Case Study: Establish Operations Service Centre

Client: Global Marketing & Communications Firm

Function: Project Management Department

Project: Establish Operations Service Centre

Project Objective

A global market research organization wanted to centralise their project management functions into service centre. The goal of this initiative was to reduce costs and improve quality and delivery of client requirements.

Challenges

One of the biggest challenges encountered in this project was that the client had no experience building a shared service centre (SSC). They had previously relied on third party providers to support some of their centralization efforts.

A second dilemma was that there was no documentation on existing processes. The business had been training new employees by involving them directly into jobs and allow them to build knowledge from there. This method would not be effective in a shared service centre environment.

In addition to not having recorded procedures, there were different ways of working found within each project team as each unit had customized the product offering to their client’s preferences.

Solution

The first step undertaken for this project was to confirm the products that would be supported by the service centre. After multiple discussions with various stakeholders it was decided to kick off the project by transitioning 1 product from a high cost country (Singapore). At the same time, project governance was established to keep all stakeholders on progress of the project as well as escalate issues that require resolution.

In order to agree on the scope, process documents were needed to allow all stakeholders to reference the same material. It was discovered that Europe had developed a similar service centre and was supporting 4 countries in contintenal Europe. Conference calls were set up with several members of the Europe team to find out how the process worked for them. This included the procedures followed throughout the product’s life cycle, how information is transferred between the service centre and the local office as well as forms and templates used to convey client requirements. Based on the information obtained, process maps depicting the Europe centre’s way of working was drafted.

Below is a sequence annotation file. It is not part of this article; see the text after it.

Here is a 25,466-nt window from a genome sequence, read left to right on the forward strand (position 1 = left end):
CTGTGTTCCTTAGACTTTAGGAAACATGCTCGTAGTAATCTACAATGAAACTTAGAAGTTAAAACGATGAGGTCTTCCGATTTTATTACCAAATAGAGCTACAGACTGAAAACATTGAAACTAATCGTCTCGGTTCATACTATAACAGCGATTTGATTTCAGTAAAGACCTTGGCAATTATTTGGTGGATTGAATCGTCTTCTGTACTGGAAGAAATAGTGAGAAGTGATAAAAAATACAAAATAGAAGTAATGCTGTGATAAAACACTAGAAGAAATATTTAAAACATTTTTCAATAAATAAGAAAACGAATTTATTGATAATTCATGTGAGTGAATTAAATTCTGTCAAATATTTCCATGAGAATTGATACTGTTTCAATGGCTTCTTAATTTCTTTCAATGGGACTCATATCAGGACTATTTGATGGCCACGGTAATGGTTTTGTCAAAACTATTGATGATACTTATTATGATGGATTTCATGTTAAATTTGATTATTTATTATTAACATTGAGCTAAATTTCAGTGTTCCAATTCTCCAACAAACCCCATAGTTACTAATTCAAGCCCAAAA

A workshop was set up with local, regional teams and members from the Europe centre. There were 2 main outcomes from the workshop. The first was to identify differences in how things are done in Asia Pacific compared to Europe. Decisions were made whether to align with how Europe is performing the activity or to maintain the existing variance. The second was to obtain agreement with all participants of the workshop that the process maps will become the basis for the shared service centre’s operating model.

A consensus was obtained from the workshop participants regarding the types of jobs that the SSC will undertake as part of its pilot run. Analyzing the transaction volumes and processing times allowed for the development of workforce ramp up plan to aid the SSC with hiring the appropriate number of resources.

Change management was a key component to ensure that the project succeeded. A change assessment was conducted to determine the impact of shared service centre to each stakeholder group. Roles and responsibilities were redefined to fit into the new operating model. Communication plans were developed and included standard communications templates, presentations, speaking points, FAQs, etc. Training sessions were conducted to ensure that all impacted personnel understood the elements that are changing and to learn the new way of working with the SSC.

Coordinating all of these efforts required the creation of a Program Management Office (PMO) to plan and provide regular status updates. The PMO tracked performance against the custom designed transition methodology that had been developed for the project. This function operated at multiple levels and provided status updates to senior leadership as well as a forum for issue resolution among the project team members.